SOI 2012 - Falling Markets: On the Decline

Education And Financial Markets Drop From Their Perch

Falling Markets: On the DeclineThe education and financial/insurance sectors both took hits on their shares of the ad specialty market in 2011, due to tightening budgets and growing scrutiny of their marketing expenses. Schools and universities dropped to 11% of the market, slipping to the number-two spot after holding the largest share of any sector in 2010, at 12.4%.

"Colleges and schools are under quite a bit of heat economically; a lot of pressure is being put on them to keep their costs down and prove their return on investment," says Brian Niles, CEO and co-founder of higher education technology consultancy TargetX.

This has led many to trim back as much as possible on many areas of spending, promotional marketing included. Schools' focus on cost above all else has led to a drop in business for David Anderson, co-owner of Imprint Revolution (asi/541421). While he has produced T-shirts and promotional products for a local public university for more than a decade, two years ago they put together a program where every single marketing item had to be put through a rigorous bidding process, which would be reviewed annually.

"They wanted us to quote on everything on price alone, not basing it on anything having to do with quality or history with the vendors," says Anderson. "They say they're trying to save the school money by consolidating and finding the best bid, but it's the company that was willing to lowball, probably at cost, that gets the business."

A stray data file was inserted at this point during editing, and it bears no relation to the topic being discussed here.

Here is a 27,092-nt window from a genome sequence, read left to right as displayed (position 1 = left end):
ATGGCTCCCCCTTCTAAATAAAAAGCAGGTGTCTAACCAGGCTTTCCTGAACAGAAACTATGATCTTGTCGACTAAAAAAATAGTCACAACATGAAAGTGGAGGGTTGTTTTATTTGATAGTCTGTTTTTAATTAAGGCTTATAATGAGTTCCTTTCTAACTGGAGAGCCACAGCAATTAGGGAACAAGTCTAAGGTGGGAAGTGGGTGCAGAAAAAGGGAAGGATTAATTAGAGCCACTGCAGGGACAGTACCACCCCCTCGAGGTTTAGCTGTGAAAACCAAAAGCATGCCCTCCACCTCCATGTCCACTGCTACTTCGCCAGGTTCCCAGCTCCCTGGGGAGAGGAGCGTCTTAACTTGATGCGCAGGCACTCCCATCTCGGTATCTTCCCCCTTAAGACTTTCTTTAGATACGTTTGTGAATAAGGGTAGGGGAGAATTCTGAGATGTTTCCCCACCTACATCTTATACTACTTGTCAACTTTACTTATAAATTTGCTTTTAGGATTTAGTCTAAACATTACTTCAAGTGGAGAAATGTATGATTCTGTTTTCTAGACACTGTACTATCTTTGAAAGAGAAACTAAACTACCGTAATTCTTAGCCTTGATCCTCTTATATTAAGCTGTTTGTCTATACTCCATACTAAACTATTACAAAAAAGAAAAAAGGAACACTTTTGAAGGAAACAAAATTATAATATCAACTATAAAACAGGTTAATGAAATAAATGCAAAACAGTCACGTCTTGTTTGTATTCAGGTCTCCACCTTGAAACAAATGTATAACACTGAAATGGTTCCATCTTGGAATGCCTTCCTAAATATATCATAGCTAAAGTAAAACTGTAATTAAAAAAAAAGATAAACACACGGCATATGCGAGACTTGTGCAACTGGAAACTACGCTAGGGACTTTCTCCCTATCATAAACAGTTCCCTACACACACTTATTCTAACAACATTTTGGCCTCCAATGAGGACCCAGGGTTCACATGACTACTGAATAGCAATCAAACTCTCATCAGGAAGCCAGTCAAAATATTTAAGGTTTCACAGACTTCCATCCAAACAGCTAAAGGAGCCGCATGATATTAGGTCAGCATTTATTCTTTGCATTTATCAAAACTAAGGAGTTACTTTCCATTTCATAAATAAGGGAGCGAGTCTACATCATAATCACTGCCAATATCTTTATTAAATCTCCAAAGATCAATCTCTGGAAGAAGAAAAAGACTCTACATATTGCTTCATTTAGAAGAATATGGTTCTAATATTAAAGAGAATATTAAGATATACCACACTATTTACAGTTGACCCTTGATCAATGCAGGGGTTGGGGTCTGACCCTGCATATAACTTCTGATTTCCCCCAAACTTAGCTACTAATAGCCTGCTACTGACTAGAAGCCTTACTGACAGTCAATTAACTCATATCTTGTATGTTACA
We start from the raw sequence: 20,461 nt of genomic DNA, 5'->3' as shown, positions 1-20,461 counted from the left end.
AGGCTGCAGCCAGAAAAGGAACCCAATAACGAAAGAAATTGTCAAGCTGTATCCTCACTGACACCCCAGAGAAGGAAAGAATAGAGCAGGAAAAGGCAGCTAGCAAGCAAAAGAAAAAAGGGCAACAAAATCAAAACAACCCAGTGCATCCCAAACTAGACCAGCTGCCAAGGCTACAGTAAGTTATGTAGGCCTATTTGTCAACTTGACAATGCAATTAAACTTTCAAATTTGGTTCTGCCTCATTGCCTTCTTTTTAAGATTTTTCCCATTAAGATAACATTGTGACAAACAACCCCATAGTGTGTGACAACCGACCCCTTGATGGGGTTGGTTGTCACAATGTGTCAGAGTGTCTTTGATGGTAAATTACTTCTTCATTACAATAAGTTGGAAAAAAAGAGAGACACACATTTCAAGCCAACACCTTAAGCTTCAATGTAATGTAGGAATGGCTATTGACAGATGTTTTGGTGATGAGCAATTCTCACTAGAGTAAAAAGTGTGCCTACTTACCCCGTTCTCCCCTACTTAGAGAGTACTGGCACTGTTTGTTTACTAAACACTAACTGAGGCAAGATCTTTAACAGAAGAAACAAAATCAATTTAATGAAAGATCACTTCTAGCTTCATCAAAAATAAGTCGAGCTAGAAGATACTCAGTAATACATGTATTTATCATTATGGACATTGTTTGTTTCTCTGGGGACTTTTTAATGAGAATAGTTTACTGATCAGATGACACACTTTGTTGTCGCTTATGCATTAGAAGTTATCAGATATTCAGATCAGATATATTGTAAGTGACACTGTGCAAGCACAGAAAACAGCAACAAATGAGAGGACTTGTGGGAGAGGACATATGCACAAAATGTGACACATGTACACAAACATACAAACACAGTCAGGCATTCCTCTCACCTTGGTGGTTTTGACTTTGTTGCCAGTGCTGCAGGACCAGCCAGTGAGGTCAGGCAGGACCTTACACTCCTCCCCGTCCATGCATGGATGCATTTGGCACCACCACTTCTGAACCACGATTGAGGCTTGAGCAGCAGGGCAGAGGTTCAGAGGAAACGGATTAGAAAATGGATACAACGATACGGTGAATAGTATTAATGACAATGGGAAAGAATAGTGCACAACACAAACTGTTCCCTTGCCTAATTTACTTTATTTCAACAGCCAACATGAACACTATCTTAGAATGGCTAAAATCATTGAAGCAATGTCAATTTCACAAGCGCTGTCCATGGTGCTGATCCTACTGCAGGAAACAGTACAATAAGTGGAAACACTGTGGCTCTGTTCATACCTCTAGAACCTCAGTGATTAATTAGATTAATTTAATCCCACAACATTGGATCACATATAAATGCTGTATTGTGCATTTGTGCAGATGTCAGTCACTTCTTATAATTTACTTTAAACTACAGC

Another area in which higher education is seeking to improve its bottom line at the expense of distributors is through increasing licensing charges. A private university that Anderson had worked with for years recently changed its policy from charging $100 per year, plus a percentage, to use the school's logo to charging $100 per category – men's T-shirt, women's T-shirt, men's sweatshirt, and so on.

Robert Sevier, senior vice president of strategy for Stamats, a higher education marketing firm, points to the shift to online applications and interactions as both a reason for the decline in promotional product sales and an opportunity. "So many colleges are relying just on electronic stuff and there's not a tangible that's delivered," says Sevier.

He cites an annual study that Stamats conducts that saw an uptick in students who are accepted to colleges but don't remember applying, either because someone else filled out the application for them or the flood of online forms made it difficult for a particular one to stand out. "That's where promotional items can create the sense that this is an event," says Sevier. "It can help catch people's attention and help them remember you."

A separate challenge with high schools and middle schools is something distributors have been dealing with for many years: It's hard to hold onto them. The point of contact is often a parent or student leader who may give a team, club or entire school's business to a distributor for a few years, but once they (or their child) graduate, the business goes elsewhere.